Third district House candidates clash in debate

Vying for votes on the coming election day, incumbent Republican Representative Justin Amash and his challengers, Douglas Smith, a Democrat, and Ted Gerrard of the US Taxpayers Party, sparred over issues in a debate at the WGVU studio last Thursday, Oct. 27. Questions covered police shootings, the role of American troops, the Flint water crisis, Obamacare and the presidential election.

Michigan’s third congressional district spans from Grand Rapids to Battle Creek and has been represented by Amash in the House of Representatives since 2011. Smith, his primary opponent, is a lifelong resident of Grand Rapids and represents a “bootstraps” journey from working blue-collar, minimum-wage work to managing multi-million dollar projects as a sheet metal worker.

“I believe we need someone with an outside perspective,” he said, pledging to use his abilities as a project manager in Congress.

Gerrard, the third party candidate is a electrical contractor whose priority is to bring fiscal responsibility to Washington.

During his time as a representative, Amash has the longest voting streak in Congress and has never missed a vote, and offers an explanation for each decision on his Facebook page.

Yet Amash’s voting patterns are not without controversy. He was the only Michigan congressperson to vote against a bill that provided emergency assistance to Flint and other cities facing lead crises.

“It was a complete failure in your leadership,” Smith charged Amash in the debate. “The last line of hope is federal government after local, state government have failed.”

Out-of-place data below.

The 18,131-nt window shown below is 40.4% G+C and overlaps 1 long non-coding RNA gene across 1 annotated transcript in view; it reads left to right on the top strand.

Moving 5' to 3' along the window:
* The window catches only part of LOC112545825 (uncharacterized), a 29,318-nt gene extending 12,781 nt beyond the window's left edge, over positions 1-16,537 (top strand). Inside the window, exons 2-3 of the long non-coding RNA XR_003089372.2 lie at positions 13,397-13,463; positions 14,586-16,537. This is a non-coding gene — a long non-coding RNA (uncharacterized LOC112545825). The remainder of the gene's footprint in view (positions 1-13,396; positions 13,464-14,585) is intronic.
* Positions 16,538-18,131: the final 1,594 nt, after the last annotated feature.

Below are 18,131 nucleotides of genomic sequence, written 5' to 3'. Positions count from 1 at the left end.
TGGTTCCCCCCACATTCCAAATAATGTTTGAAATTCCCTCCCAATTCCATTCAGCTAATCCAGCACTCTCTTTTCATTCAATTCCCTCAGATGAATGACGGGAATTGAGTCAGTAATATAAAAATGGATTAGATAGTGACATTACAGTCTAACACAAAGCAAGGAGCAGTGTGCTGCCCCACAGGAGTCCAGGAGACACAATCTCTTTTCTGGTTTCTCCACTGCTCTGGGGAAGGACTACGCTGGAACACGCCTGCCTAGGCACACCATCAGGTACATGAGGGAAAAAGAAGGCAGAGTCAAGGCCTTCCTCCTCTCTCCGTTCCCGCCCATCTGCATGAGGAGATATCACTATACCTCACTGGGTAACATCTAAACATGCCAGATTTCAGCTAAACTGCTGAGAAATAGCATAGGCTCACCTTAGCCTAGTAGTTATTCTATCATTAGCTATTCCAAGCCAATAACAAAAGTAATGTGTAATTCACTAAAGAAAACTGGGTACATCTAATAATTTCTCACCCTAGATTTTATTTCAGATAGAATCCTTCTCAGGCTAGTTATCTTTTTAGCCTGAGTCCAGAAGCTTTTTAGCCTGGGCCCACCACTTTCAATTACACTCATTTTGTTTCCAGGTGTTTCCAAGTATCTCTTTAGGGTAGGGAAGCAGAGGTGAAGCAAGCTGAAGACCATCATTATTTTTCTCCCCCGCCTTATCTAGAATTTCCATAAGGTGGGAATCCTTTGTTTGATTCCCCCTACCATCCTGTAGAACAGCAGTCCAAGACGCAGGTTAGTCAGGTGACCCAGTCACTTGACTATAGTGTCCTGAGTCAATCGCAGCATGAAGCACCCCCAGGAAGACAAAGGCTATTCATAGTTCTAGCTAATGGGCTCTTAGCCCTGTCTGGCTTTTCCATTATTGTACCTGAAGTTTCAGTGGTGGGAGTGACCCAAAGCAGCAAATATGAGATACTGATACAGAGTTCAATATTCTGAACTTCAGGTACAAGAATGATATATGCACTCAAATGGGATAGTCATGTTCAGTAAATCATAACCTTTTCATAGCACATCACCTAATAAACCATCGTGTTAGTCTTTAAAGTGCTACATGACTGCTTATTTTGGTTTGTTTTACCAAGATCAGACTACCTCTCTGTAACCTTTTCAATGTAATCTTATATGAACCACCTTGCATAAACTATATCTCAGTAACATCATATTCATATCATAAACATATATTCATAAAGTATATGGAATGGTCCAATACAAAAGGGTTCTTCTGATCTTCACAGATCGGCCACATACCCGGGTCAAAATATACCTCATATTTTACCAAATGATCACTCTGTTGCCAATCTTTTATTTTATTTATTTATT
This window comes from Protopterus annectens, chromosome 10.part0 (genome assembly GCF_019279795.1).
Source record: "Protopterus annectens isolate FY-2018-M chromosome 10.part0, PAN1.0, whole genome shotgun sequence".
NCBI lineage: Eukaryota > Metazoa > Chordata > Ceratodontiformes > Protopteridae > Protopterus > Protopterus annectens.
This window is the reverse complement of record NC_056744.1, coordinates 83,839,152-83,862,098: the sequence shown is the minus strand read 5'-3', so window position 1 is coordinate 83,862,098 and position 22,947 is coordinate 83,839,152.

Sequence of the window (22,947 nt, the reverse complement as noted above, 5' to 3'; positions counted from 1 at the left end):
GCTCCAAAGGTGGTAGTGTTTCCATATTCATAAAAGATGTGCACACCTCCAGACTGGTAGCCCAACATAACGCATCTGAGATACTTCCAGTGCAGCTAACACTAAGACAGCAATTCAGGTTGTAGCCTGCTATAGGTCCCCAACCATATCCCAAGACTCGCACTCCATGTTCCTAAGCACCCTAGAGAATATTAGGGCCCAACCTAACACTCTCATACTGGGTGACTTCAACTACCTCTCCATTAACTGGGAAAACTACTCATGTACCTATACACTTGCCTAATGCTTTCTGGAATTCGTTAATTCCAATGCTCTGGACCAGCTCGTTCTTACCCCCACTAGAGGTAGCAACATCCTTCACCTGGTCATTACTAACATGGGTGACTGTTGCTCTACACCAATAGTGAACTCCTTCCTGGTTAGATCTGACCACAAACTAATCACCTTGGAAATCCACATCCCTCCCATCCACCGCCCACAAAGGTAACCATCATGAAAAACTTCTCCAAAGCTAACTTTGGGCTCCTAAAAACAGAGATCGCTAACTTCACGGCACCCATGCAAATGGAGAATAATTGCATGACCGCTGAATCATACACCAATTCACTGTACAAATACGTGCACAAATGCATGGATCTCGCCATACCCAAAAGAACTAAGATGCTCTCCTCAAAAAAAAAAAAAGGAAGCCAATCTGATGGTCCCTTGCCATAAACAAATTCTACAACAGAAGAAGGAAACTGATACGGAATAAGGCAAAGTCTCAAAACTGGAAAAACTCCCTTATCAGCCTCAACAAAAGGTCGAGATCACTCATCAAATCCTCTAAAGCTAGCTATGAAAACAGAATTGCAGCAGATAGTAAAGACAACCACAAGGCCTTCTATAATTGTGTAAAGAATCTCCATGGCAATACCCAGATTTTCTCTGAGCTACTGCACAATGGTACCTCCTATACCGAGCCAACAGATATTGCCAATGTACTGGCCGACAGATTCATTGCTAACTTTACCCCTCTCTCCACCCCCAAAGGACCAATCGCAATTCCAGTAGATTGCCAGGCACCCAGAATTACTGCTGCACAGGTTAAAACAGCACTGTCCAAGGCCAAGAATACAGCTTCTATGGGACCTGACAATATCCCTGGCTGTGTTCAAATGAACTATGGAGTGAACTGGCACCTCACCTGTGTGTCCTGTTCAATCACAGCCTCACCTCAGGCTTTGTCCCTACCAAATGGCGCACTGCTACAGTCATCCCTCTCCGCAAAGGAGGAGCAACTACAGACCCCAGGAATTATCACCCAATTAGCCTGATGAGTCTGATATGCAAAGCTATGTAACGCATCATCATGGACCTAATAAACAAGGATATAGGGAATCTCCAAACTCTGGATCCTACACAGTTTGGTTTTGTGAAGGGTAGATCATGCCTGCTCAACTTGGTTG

Amash argued that the bill violated the Equal Protection Clause of the Constitution because it assured assistance for a hundred cities rather than any that qualify, which may potentially exclude cities like Grand Rapids that need assistance. Amash, who has a law degree from the University of Michigan, prides himself on being one of the most independent congresspeople in Washington, and bases his votes on the constitutionality of the issue at hand.  

“We have to follow the Constitution and rule of law,” he responded. “The state of Michigan needs to step up because it’s a Michigan issue.”

Not convinced, Smith asked, “What future catastrophe will Amash fail at because he thinks it violates the constitution?” Gerrard echoed Smith’s sentiments by arguing that it is the role of government to keep people accountable in their provision of a public service such as water.

Another point of contention between the candidates arose surrounding the future of the Affordable Care Act, or “Obamacare.”

“It’s good, but we need to continue refining it,” Smith proposed. “We need a single payer system and to negotiate prices and open the market, and to get big pharma out of government,” commenting that special interests were influencing the high prices of services.  

Amash voted to repeal the Affordable Care Act. “It should happen at the state level,” he said. “Obamacare has been a failure. The old system wasn’t good either, but we need something else.” He argued that the high prices for premiums were unacceptable and that because the subsidies to lower them are paid for by taxpayers, the system does not benefit the general public.

“Our country has been built on private industry performing well,” Gerrard added. “Private industry has been proven to be our best hope.” He said that he would vote to repeal the Affordable Care Act. He plans to vote for the Constitution Party nominee.

“My number one job is to protect the rights of the people,” Amash said to close. “I do it without respect to party.” He stated that he will not be voting for either Hillary Clinton or Donald Trump in the general election. “We need someone who is going to stand up for the constitution and who has strong moral character, and I don’t believe either of the major party candidates is fit for the office of the presidency.” He did not say who he will be voting for.

Smith will be voting for Clinton. “Everyone has flaws, the big picture is Supreme Court justices going forward,” he stated.

The candidates for the House of Representatives will appear on the November 8 ballot.